America is a divided nation and once people come together as one, so will the country, said Reem Brikho, a 23-year-old public health masters student at Oakland University. Brikho chooses not to label herself as either Democrat or Republican, as her views overlap.
“I feel like each view (has) issues that should be addressed,” she said. “So, if I’m more on the Democrat side, but there are issues on the Republican side that I feel like should be addressed, why should I pick and choose?”
She feels citizens should not rely on a designated higher authority to solve the country’s problems. Instead, more people should be open-minded regarding political issues and individual differences, she said.
“It’s so important to have a higher authority but at the same time […] why don’t we rely on each other more, so we can do the minor issues while we put the major issues on the politicians,” Brikho said.
Currently, she does not plan to register to vote. She said her mindset may change in the future. In order to be convinced to vote, she wants to see the nation coming together by respecting and educating one another.
“Having cultural competency and empathy is an important aspect,” she said regarding the nation coming together.
“I think it’s good to hear what they (voters) have to say. Then again, we have higher authorities that end up making the decisions for us,” she said.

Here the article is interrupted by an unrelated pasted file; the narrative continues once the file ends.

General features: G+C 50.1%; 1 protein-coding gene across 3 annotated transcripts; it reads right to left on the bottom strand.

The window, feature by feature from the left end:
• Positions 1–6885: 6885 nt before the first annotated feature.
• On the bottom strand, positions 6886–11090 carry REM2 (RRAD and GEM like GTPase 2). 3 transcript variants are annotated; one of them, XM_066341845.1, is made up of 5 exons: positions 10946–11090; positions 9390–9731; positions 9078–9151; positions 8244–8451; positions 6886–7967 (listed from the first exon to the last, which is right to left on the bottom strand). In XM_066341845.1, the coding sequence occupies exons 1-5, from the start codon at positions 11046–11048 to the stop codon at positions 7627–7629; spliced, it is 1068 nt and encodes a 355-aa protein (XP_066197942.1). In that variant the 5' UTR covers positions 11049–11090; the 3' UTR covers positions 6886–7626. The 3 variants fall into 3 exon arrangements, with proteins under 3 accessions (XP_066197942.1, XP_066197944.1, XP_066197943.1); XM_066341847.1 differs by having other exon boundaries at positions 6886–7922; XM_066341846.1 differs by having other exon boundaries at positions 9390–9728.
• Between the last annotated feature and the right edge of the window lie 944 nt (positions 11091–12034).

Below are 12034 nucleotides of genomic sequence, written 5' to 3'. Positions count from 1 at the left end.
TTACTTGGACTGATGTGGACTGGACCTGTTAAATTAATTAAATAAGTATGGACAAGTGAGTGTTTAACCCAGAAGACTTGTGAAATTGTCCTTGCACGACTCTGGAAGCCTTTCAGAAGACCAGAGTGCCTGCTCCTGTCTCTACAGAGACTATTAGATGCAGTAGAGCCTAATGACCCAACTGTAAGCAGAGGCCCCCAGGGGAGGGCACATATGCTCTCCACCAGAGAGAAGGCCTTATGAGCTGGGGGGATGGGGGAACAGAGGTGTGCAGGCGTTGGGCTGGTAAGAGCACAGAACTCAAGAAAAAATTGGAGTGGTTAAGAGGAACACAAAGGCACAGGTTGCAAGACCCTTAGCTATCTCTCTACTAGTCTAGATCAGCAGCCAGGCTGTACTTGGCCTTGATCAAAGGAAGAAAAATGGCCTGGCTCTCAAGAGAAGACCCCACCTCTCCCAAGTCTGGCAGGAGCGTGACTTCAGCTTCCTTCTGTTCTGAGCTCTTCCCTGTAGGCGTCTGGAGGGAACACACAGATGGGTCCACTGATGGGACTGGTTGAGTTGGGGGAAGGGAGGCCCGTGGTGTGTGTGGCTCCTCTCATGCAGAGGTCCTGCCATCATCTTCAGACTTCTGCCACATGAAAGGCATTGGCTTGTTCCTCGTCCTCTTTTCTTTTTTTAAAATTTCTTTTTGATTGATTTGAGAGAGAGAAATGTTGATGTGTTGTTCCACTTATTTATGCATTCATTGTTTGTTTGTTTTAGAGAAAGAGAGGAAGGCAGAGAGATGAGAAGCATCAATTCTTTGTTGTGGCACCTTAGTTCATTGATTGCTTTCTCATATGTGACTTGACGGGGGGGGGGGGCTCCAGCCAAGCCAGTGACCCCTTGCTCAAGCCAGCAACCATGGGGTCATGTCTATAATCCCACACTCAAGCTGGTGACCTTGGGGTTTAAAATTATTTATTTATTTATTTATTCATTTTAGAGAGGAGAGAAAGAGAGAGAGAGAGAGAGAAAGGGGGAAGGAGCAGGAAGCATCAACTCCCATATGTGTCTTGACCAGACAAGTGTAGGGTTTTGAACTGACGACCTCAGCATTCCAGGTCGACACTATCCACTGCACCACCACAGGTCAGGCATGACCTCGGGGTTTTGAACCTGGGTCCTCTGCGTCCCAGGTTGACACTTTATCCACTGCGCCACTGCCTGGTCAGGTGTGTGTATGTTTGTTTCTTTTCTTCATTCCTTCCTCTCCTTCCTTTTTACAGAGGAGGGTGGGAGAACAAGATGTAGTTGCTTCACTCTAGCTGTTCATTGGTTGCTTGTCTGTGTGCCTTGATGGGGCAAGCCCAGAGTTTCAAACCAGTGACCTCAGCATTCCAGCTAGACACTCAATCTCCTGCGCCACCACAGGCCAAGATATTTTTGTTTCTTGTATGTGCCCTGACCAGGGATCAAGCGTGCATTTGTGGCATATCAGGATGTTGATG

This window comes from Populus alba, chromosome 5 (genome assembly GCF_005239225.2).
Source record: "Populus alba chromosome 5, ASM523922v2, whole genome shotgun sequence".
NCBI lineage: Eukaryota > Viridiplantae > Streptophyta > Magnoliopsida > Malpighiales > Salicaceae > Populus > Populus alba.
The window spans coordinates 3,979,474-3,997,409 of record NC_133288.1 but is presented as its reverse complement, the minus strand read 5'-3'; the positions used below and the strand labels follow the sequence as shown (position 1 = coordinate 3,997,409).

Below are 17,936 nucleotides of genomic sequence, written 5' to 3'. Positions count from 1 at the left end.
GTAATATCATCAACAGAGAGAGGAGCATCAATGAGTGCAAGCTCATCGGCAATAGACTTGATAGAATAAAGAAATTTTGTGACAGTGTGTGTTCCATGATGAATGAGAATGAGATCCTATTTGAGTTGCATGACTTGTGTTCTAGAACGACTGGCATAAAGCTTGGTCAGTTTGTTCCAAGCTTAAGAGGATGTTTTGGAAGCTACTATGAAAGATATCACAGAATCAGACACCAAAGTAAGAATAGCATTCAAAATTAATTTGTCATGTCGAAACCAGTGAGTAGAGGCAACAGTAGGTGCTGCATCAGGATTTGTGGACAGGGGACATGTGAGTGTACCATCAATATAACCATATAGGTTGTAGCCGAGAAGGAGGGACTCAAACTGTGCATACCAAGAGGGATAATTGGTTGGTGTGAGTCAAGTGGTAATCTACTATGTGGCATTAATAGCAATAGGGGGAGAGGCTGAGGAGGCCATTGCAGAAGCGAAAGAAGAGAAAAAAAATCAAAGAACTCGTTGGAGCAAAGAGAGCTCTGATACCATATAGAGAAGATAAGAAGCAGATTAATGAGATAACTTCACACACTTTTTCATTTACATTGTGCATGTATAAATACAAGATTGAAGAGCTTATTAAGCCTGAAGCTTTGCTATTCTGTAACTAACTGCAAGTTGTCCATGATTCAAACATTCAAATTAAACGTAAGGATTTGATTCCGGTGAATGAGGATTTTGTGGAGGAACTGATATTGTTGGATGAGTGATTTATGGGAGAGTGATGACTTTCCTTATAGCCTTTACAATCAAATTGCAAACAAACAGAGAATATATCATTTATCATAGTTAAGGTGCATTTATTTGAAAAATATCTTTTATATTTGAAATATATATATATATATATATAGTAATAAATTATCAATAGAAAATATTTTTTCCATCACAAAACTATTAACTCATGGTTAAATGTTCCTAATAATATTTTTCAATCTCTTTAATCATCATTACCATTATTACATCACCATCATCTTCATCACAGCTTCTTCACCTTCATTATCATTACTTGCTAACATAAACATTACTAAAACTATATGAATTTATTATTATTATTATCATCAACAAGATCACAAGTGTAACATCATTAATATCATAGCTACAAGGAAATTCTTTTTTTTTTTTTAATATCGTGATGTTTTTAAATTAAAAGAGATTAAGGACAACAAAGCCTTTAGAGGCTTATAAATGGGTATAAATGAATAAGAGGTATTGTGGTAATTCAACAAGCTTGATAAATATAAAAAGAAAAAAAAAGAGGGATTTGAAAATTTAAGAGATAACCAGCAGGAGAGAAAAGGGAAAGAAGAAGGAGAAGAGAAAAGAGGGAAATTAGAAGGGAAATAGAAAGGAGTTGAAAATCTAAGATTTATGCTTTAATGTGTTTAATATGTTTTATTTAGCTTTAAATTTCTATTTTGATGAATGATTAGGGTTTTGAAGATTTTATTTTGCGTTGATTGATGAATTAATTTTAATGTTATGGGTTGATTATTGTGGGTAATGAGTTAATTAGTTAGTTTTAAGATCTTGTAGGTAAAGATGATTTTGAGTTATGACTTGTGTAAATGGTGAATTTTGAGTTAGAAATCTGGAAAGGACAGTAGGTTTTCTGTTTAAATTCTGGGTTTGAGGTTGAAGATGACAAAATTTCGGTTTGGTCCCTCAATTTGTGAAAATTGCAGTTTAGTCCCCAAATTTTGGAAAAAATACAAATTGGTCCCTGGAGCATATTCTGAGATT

Since she has not been through the registration process, her knowledge on it is slim.
“I believe it goes by districts,” she said. “It’s like a ballot. I’m really not sure (what) the questionnaires (are) based on. There’ll be general demographic questions. Then, you picked your political party and (it’s) sent to the secretary of state.”
According to the Michigan Secretary of State’s office, an individual must be 18 years old, a U.S. citizen, a Michigan resident and clear of current felony offenses to register. The application consists of identification by providing a Michigan driver’s license or state personal ID, Social Security number, home address and mailing address. Finally, the applicant signs to certify the information.
While Brikho remains unregistered and unfamiliar with politics, she feels affected by deportation and school shootings. Being a Chaldean, she said her community was affected when the Immigration and Customs Enforcement (ICE) agency was deporting Chaldeans to Iraq.
“I felt that (the ICE) was very traumatizing,” she said. “Second of all, the way they (the government) approach traumas that have happened, especially when it comes to school shootings.”
Despite being an unregistered citizen, she said her role in American democracy is being a public health master’s student. For health care, she leans more toward Democratic health care such as the Affordable Care Act and believes Planned Parenthood should be an option for individuals.
“I have a huge passion for helping people with their needs regarding their health,” she said. “I’m very hands on when it comes to people’s health, their needs and that’s my focus (in) American democracy and that’s where I plan on staying.”